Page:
Back in 2016, it looked like the private prison industry would finally die, thanks to an Obama memo directing the DoJ to reduce their use for federal prisoners, but the sector retrenched, doubling down on the slave-labor camps it maintained for US immigration authorities, and aggressively lobbying states to jail their citizens in private prisons.
It's hard to overstate how terrible the private prison sector is, but here's a couple of examples: a paralyzed prisoner chewed his own fingers off when his Arizona private prison (operated by Corizon Correctional) refused to treat his incredible pain. Corrections Corporation of America's Louisiana prisons are so violent and corrupt that prisoners are literally starving in violent, hellish cages. Management and Training Corporation's private prisons guards (who receive less than 3 weeks' training!) watched as prisoners beat a shackled man they were transporting.
With the election of Donald Trump, things started looking up for America's gulag sector, with Core Civic (formerly Corrections Corporation of America) opening slave labor camps to house asylum seekers, torturing those who refused to work; these detention facilities were so violent that prisoners begged to be kept in solitary confinement, and Uncle Sugar started handing out $1b, no-bid contracts with 100% occupancy guarantees.
As business boomed, the sector showered Republican lawmakers with cash"tax reforms" that put hundreds of millions of dollars into the shareholders' pockets (small wonder that the Canada Pension Plan became a major investor in America's private prisons).
And under Trump, private federal prisons are once again booming and the sector is expanding with new divisions devoted to halfway houses, electronic monitoring and mental health.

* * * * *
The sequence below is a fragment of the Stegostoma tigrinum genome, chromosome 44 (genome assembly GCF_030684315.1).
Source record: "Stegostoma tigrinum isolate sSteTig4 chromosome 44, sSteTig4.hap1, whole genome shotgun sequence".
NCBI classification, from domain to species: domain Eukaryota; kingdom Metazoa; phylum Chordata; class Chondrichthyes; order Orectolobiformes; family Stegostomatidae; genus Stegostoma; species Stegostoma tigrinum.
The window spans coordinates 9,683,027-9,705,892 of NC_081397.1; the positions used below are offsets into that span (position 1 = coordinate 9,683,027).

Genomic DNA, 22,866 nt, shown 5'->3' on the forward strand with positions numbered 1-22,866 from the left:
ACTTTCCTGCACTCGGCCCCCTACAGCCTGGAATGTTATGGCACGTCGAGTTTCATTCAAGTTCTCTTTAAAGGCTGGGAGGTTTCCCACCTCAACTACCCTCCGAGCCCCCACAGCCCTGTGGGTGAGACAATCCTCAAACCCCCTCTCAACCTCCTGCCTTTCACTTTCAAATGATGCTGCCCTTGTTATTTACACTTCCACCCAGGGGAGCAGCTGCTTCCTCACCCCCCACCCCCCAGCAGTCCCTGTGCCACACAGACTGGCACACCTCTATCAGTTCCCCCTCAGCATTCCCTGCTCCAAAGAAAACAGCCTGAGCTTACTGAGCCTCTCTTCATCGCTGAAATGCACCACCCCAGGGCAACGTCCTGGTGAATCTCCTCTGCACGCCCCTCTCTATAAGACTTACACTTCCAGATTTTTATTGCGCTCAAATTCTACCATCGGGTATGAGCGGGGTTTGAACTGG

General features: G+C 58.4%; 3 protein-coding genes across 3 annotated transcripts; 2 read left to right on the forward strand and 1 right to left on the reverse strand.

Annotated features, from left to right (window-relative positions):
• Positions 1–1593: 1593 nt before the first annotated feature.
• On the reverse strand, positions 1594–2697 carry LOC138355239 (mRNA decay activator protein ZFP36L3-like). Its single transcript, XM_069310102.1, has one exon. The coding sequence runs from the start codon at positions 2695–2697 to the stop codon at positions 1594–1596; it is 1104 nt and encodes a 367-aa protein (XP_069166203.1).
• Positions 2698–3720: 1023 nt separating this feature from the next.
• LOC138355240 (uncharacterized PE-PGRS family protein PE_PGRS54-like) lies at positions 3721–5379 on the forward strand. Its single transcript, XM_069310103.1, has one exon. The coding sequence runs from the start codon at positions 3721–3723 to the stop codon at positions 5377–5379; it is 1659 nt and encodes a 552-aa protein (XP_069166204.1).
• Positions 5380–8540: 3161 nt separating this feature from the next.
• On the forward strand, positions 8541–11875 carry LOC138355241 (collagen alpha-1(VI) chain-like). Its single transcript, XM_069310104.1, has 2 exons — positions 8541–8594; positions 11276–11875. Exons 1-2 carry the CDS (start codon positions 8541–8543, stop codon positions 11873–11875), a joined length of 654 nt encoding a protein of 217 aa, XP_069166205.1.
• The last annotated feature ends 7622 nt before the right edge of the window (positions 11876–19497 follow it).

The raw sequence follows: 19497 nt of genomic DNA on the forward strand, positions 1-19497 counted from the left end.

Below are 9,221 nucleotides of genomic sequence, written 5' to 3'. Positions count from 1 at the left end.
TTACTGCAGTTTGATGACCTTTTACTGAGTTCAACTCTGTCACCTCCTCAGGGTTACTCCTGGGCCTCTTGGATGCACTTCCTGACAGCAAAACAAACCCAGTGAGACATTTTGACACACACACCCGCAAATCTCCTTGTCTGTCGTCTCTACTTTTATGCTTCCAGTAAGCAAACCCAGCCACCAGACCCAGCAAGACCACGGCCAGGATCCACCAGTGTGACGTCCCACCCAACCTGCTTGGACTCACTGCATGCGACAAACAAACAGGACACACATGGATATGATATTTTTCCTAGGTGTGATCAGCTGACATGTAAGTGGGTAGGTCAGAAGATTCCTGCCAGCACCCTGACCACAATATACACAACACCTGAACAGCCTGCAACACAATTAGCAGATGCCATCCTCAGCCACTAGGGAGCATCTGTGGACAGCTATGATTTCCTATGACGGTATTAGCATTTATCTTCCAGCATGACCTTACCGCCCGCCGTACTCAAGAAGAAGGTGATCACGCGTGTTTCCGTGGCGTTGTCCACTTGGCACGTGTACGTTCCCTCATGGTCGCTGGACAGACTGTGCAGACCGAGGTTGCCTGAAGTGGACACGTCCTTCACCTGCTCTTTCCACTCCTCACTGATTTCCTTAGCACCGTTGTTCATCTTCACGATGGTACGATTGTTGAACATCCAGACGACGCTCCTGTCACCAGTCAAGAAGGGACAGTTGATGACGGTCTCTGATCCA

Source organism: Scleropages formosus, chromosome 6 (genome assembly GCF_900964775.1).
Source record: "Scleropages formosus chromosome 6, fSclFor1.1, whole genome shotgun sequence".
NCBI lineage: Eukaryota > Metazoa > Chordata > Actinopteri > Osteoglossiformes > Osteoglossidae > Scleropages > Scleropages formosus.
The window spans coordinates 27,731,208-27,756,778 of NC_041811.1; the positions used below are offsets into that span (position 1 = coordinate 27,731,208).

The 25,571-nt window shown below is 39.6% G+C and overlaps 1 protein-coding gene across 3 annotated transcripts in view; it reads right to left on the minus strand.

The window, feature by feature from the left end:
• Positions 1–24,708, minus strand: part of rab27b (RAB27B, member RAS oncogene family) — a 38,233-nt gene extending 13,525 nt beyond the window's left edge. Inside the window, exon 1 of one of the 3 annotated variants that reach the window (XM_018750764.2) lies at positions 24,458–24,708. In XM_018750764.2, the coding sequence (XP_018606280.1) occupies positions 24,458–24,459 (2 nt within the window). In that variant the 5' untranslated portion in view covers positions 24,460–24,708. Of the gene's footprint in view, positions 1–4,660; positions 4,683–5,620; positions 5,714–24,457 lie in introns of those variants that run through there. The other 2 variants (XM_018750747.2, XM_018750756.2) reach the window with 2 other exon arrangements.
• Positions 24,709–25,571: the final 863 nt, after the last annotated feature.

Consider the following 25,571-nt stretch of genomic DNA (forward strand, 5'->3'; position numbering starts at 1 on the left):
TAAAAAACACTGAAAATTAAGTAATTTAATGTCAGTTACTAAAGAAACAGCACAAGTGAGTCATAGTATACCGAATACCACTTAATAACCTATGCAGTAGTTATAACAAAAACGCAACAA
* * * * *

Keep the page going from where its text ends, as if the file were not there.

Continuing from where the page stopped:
But the corruption, violence and sheer grift of the sector is its own undoing. Both Bernie Sanders and Elizabeth Warren have promised to shut down private incarceration if elected, and now, both Democratically controlled and Republican states are kicking private prisons to the curb, with state private prisons shrinking by 12% over the past five years. A large part of the reason that states like private prisons is that they get blamed when bad things happen to prisoners, sparing the states from moral and legal culpability, but that's coming to an end as voters increasingly see through the ruse.
Corecivic/Corrections Corporation of America CEO Damon Hininger has warned investors that he anticipates a future without private prisons (he plans to adopt to the new reality by leasing property to state and federal prison systems).
22 states do not use private prison contractors, and three more have just passed legislation banning them: Nevada, Illinois and California (Colorado and Minnesota have pending legislation on the matter).
The finance sector has cut private prisons' lines of credit, with Jpmorgan Chase, Wells Fargo, Bank of America, BNP Paribas, Suntrust, Barclays and Bank of America cutting off customers like GEO Group.
In response, private prisons have created a media relations group called Day 1 Alliance (D1A) whose focus is "spreading its message by engaging with the media...[to counter] the false, distorted rhetoric that activists and some politicians use against this industry and the facts on the ground."
“Don’t be fooled: This is an effort to defend a multi-billion dollar industry that regularly gouges American taxpayers and take attention away form the conditions in these jails,” Families Belong Together Chairwoman Jess Morales Rocketto wrote in a statement, “The private prison industry has a long and documented history of abusing people in their care.”
Whether D1A is able to successfully rebut this sentiment remains to be seen; it is clear doing so will be difficult given state and federal politicians, activists, other corporations, and members of the public are pushing for the complete closure of private prisons. With over 100,000 inmates currently incarcerated in private prisons, the industry is not yet at its deathbed. But there are signs the successful legislation in California and Nevada has inspired lawmakers elsewhere: Minnesota and Colorado are both working on bills that would abolish for-profit prisons.